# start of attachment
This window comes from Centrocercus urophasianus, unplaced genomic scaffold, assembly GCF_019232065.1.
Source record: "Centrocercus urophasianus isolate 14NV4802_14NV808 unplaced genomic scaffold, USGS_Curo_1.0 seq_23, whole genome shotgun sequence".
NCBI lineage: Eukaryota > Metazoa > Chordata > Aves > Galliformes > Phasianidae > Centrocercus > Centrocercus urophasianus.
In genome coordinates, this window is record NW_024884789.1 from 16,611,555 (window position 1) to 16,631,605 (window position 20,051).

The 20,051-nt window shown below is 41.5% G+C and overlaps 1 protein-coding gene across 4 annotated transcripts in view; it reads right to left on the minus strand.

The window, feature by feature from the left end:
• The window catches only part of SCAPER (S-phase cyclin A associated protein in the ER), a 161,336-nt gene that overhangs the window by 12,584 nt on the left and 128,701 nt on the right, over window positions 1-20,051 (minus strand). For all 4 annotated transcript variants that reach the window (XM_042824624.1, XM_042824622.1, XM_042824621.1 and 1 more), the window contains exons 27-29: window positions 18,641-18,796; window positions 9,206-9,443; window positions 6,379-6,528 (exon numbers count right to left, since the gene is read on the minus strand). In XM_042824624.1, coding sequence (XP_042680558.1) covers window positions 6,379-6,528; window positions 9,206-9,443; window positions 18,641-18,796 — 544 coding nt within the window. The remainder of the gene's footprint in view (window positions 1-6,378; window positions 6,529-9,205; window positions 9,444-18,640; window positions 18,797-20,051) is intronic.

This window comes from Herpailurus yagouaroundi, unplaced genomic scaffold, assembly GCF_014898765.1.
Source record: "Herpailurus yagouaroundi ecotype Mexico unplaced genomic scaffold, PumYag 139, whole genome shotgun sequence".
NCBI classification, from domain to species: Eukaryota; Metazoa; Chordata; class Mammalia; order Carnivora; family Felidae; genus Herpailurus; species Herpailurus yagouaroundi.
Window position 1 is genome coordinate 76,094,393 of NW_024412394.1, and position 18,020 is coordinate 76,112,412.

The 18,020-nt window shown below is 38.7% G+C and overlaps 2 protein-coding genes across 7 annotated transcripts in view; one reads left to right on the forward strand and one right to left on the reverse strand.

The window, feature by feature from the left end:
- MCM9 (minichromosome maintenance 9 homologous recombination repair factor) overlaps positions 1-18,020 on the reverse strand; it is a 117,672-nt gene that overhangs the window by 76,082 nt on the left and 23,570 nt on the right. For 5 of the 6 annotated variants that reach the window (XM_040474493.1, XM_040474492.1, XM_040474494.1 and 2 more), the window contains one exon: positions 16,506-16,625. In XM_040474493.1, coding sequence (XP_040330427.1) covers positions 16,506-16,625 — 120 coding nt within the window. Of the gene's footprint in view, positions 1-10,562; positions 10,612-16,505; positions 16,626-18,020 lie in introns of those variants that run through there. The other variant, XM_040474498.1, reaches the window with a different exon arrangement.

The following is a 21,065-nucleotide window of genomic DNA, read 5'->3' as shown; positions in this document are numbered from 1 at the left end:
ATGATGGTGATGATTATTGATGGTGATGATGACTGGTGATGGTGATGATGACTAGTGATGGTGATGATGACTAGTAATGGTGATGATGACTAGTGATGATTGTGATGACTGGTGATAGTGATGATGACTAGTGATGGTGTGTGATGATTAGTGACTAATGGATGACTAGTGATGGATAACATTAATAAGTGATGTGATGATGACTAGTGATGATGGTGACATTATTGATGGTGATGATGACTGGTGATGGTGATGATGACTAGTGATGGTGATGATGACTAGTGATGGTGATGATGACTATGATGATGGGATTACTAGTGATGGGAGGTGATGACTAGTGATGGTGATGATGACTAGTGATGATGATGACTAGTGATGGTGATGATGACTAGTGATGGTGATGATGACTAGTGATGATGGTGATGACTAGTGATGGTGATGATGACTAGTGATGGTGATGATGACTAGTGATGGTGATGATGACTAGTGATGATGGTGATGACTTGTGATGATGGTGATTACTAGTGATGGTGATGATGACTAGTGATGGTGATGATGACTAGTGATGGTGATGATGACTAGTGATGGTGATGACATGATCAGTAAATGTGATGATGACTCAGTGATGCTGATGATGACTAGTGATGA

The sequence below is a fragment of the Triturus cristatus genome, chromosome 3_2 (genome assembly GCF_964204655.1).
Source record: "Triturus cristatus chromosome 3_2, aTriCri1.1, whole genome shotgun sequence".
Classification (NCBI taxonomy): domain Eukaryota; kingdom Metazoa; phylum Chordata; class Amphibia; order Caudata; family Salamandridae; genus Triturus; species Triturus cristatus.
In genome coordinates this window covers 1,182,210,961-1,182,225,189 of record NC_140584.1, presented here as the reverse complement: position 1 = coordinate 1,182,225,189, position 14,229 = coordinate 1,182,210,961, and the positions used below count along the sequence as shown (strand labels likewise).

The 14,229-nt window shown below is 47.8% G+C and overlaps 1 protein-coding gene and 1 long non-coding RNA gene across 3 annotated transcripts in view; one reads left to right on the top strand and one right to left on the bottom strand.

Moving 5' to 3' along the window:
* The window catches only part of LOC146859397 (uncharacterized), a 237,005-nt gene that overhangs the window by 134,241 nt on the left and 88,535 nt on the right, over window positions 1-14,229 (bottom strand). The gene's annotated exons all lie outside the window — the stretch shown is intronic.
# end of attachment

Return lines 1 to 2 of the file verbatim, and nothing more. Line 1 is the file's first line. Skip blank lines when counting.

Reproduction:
This window comes from Centrocercus urophasianus, unplaced genomic scaffold, assembly GCF_019232065.1.
Source record: "Centrocercus urophasianus isolate 14NV4802_14NV808 unplaced genomic scaffold, USGS_Curo_1.0 seq_23, whole genome shotgun sequence".